Is 'Reality' Moving Up in the World?

"Reality" has shifted from exotic desert islands, rat-infested coffins and rose-laden California mansions to boardrooms and restaurants and campaign trails. Oh my.

As the reality TV genre evolves, the latest wave of shows has an all-business feel. From the smash hit “The Apprentice” to the upcoming "American Candidate," reality programming is tackling complex issues of business and politics.

Or is it?

While TV producers seem to be going after more serious fare, some say it’s just the old, familiar wolves dressed up in sheep’s clothing.

“They might have more sophisticated contestants externally — they clean up well — but the shows aren’t really more sophisticated,” said reality show buff Liz Haas, 34, of Falls Church, Va. “It ends up being the same petty backstabbing stuff that goes on all these shows.”

On “The Apprentice” contestants compete for a high-powered, high-paying job with Donald Trump (search); on “The Restaurant” participants had a hand in making a trendy New York eatery thrive; on the upcoming “American Candidate" people will get a chance to simulate actually running for president; and on ESPN's "Dream Job" sportscaster wannabes see what it's like to be on camera in the wild world of sports journalism.

Television experts say reality shows' trend towards serious areas of American life — boardrooms, TV studios and campaign trails — are a natural path to wider audiences.

“They’re reality shows for people who aren’t big fans of reality shows,” said Jason Mittell, film and media culture professor at Middlebury College (search) in Vermont.

Many viewers are intrigued by the newest kids on the block because they can more closely identify with what they see on screen. Instead of watching people eat bugs and have hot tub parties, viewers see contestants negotiate with clients or sweat under their boss' displeased gaze.

“It’s fun to see how other people react in situations you can relate to,” said Stephanie Eiseman, 34, an architecture project coordinator in New York who has held both corporate and waitressing jobs. “That’s the appeal.”

On “The Restaurant” — a Mark Burnett concoction that premiered on NBC and has a second season on tap on Bravo — chef Rocco DiSpirito (search) struggled through the pitfalls of opening a new restaurant. Persnickety diners, belligerent wait staff and the daily heat he took in and out of the kitchen were all real-life obstacles with which any restaurant owner is familiar.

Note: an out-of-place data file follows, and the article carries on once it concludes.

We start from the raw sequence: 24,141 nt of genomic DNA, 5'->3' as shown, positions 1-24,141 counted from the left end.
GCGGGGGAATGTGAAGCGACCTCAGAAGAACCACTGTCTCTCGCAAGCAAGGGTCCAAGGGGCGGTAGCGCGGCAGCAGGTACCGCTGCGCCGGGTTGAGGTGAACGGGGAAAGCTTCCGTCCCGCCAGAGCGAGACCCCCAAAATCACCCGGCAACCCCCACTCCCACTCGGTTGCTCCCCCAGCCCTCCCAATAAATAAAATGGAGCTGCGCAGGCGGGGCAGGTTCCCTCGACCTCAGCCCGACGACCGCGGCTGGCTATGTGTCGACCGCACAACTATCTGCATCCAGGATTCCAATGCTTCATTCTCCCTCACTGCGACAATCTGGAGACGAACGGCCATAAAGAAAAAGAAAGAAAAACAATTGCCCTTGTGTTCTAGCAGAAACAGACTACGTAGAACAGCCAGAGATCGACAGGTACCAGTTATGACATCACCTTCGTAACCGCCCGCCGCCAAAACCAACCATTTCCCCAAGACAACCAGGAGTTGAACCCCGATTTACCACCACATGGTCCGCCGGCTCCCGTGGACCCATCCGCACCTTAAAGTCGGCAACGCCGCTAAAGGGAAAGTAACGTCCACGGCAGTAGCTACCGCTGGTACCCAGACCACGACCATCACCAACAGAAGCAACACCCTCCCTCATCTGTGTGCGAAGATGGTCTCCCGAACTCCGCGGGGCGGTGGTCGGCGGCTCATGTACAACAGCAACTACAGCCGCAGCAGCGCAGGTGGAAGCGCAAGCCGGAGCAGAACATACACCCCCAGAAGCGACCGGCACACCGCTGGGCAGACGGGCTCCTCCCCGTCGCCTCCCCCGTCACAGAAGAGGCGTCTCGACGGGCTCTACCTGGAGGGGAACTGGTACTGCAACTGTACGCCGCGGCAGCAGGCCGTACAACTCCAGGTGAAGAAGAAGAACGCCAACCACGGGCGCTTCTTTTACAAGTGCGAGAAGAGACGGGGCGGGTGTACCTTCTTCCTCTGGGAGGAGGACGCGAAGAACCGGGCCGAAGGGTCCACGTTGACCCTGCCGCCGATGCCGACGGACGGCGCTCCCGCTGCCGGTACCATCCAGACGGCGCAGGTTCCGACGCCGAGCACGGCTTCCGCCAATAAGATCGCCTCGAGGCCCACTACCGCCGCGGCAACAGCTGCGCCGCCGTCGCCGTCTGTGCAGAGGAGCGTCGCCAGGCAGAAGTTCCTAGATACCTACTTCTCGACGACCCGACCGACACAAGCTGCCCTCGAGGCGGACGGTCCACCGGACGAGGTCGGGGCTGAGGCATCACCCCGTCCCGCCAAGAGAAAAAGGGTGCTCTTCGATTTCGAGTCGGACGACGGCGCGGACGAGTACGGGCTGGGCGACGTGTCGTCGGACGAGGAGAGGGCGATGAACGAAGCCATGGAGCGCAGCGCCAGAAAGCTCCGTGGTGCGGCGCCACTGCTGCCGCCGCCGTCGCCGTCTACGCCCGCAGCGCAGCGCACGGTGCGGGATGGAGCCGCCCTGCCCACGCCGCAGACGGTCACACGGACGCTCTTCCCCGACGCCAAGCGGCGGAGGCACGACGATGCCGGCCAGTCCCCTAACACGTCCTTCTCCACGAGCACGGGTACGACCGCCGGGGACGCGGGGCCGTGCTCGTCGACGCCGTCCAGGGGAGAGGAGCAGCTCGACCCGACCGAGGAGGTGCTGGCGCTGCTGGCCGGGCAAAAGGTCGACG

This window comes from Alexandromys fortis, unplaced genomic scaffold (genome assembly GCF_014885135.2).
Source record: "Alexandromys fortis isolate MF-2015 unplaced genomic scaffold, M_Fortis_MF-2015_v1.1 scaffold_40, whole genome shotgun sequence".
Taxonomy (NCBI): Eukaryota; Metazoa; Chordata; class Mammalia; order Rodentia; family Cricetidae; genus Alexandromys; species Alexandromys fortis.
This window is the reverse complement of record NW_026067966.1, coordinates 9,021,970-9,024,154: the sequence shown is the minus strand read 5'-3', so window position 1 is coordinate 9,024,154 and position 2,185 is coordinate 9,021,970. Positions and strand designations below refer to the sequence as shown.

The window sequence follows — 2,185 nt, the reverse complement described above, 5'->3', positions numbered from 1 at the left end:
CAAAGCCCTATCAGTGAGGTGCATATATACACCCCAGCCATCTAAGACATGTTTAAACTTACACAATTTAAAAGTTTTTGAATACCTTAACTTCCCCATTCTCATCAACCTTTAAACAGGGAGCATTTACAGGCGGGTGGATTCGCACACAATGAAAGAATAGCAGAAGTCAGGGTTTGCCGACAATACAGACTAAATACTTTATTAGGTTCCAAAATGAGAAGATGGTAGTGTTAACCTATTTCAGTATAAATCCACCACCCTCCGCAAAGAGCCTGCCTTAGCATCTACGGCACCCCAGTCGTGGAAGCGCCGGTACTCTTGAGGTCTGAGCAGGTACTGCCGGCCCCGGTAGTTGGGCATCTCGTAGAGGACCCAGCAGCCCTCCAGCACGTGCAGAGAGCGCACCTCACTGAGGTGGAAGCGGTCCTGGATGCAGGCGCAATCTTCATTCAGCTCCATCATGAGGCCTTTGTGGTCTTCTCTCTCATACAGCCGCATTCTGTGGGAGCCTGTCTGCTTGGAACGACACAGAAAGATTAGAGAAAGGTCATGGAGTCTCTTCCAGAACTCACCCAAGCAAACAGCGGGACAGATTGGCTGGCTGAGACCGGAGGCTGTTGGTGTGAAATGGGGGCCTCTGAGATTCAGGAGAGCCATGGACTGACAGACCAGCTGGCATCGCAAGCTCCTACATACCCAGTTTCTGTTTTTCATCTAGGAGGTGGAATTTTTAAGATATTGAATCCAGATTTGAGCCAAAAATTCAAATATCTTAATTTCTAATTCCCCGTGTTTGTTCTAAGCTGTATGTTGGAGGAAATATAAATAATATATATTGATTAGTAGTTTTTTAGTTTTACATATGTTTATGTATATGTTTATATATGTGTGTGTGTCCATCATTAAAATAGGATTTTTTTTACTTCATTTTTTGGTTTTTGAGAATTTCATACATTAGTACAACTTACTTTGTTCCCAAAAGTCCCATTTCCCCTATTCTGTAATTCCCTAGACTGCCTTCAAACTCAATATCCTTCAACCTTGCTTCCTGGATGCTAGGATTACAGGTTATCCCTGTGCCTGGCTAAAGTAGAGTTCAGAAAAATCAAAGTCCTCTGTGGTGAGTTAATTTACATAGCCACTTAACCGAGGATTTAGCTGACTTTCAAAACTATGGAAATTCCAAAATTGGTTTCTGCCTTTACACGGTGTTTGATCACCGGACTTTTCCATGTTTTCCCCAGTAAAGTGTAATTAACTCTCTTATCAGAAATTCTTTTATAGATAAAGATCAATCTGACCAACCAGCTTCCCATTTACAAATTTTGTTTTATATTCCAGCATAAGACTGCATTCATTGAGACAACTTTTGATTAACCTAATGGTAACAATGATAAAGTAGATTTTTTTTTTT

“The Apprentice,” also a Burnett creation, has a mix of Ivy League MBAs and street-smart entrepreneurs competing to land a $250,000 job with Trump.

And on the upcoming “American Candidate,” scheduled to air this summer on Showtime, contestants — all of whom must fill the legal requirements to run for president of the United States — will participate in a mock campaign. At the end of the show, the winning "Candidate” may even run for office.

But even these versions of "reality" aren't exactly everyday experiences. Having The Donald himself assign a team of employees a task knowing that at least one of them will be fired isn't business as usual in the real world.

“It’s more of the same, just packaged differently to appeal to people with slightly different interests,” said Haas, a stay-at-home mom.

While producers seem to be going behind closed doors to get the scoop on the working world, personality conflicts and emotional breakdowns are still at the heart of the shows, rather than contracts and negotiation.

“We’re in the entertainment business,” said David Garfinkle, executive producer of “Blind Date” and “Fifth Wheel," who added that nabbing viewers and making money is the bottom line.

“At the end of the day, it’s really not about the show. It’s about the business. It’s show business.”

Garfinkle thinks the expansion into career-focused reality programming is typical of an evolving genre.

“In all TV there are certain points where dramas are hot and certain points where comedies are hot. It’s the same natural progression with reality,” he said. “People are coming up with ideas outside those tried and true things that have worked in the past. The audience is responding.”

But not all viewers are enchanted by the latest batch of offerings. Haas said she finds the romantic quests of shows like "The Bachelorette" more interesting, while Eiseman prefers the escape factor of “Survivor.”

“You deal with people like you see on ‘The Apprentice’ every day,” Eiseman said. “I want a break. Why would I want to remind myself of what I’m going to the next morning?”